Internet-scale companies that invent their own tools is a topic of of interest as more of the world builds out their own distributed architectures and looks for ways others before them have tread. The people who developed those tools are quite accomplished. As is well documented, many have used their skills and experience to create new tools and companies to support them.
SignalFx, which today is announcing $20 million in funding from Charles River Ventures, is a SaaS provider for monitoring modern applications. It had previously raised an $8 million round from Andreessen Horowitz. Andreessen also participated in this latest round. The roots of the technology they have developed stem in part from the work SignalFx Co-Founder Phillip Liu did as a Facebook software engineer working on a team that built systems management tools for the rapidly growing social network. In those days, much of Facebook’s experience came from developing their own tools to manage the ever growing scope of its distributed architecture. The problems they encountered are similar to the problems many companies face today.
Early on, Facebook used open source tools like Nagios and Ganglia that were designed for single server instance polls. As the number of the people visiting the site jumped, the Facebook team’s job became more complex. They would often find themselves asking: “Is the port available? Can I ping a particular server?”
It became harder to configure as Facebook scaled. It was hard to keep the noise out. The configurations had to be kept in sync, but there was always a window when that synchronization could not be achieved.
In distributed environments, the failure of one particular server may not mean disaster. But older, traditional monitoring environments are not built to adapt to the nuances and effects on performance when one node in a cluster fails. Those older systems detect a failure and sound the alarm. That’s often a false alarm, because if there are 100 nodes and one goes down, the system is not at risk of failure. End users will often never know there is a problem at all. So sounding an alarm every time a node fails just does not make any sense.
SignalFx aggregates the data from across a distributed architecture, monitors the trends, identifies patterns and then notifies users when things are abnormal. The data streaming engine can scale to billions, even trillions of metrics per day. It’s not too much of a surprise, considering that modern apps tend to be distributed with dozens of components.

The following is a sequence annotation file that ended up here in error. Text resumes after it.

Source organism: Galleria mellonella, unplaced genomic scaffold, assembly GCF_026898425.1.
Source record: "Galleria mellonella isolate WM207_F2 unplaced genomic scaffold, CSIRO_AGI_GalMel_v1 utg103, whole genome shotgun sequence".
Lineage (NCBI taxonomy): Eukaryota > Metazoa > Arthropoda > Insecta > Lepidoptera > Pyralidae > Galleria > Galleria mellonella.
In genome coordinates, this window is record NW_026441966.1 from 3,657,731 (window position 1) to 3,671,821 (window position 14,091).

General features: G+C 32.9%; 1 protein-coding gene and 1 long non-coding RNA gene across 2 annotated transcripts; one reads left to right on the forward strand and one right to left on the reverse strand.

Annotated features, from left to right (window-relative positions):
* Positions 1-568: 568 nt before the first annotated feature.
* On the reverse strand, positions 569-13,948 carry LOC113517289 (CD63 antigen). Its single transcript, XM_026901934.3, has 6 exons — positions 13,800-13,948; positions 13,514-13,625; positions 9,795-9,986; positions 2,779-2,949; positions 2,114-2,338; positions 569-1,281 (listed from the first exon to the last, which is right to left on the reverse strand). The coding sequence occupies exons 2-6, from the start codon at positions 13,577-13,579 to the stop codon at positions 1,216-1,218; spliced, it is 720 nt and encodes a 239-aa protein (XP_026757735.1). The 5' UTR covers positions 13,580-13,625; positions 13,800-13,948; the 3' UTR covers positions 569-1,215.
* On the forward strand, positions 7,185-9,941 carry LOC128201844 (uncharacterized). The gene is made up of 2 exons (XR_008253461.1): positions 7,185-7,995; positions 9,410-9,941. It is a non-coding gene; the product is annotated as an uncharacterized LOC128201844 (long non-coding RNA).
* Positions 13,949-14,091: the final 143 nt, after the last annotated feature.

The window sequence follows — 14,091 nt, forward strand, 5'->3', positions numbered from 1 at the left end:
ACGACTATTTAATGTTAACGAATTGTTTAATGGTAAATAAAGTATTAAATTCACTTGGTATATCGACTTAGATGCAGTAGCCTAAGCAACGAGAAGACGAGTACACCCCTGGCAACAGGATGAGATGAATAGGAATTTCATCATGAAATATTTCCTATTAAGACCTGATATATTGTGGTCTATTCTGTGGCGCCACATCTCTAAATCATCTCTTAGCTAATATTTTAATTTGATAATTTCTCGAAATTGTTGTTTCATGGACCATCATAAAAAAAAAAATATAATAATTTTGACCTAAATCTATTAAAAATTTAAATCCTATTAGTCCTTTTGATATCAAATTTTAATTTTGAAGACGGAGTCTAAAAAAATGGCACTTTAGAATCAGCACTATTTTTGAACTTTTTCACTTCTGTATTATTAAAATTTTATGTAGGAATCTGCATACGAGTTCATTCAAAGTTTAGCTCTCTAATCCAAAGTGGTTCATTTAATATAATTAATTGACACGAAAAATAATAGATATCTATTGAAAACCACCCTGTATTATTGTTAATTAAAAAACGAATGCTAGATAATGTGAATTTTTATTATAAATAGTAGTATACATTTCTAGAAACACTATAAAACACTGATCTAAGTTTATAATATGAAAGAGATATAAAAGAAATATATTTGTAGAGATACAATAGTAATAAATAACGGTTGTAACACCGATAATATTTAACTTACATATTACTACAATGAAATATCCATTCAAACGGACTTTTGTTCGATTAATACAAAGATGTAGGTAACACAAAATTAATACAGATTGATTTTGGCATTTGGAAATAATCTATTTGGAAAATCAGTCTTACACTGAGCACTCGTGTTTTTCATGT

SignalFlow is the the company’s data streaming service. It’s an analytics pipeline that provides insights within seconds of the data coming in. Customers, including Yelp, write to the SignalFx API to get the rich analytics capabilities that come with the service.
The customers are often developers, the people who increasingly do operations and as a result are more in charge, Co-Founder Karthik Rau said in a phone interview yesterday.
More companies are moving from monolithic applications to microservices, and with that power comes responsibility that developers have to carry.
These developers deploy apps and can immediately see how the services are performing, Rau said. They want that immediate feedback about inefficiencies or how the API is getting taxed.
It’s not like the old days that called for the operations team to closely monitor how things were performing on-premise. Today it’s not downtime but latency, which is always needing to be optimized. That work often goes to the developer who is monitoring the app to make sure it is performing well.
SignalFx has a lot of competition to face. It’s a crowded space, but Liu and Rau believe they have a platform that can stream monitoring data and perform analytics like no one else.
That may be true. But there are also a sea of open source projects that are continuing to evolve. And there are companies such as App Dynamics and New Relic that offer app monitoring. Datadog, Librato and Scout are a few of the others.
In the meantime, SignalFx is another example of the deep impact Internet-scale companies are having as companies all over the world build out their own distributed infrastructure.
Feature image via Flickr Creative Commons.
SignalFx and Datadog are sponsors of The New Stack.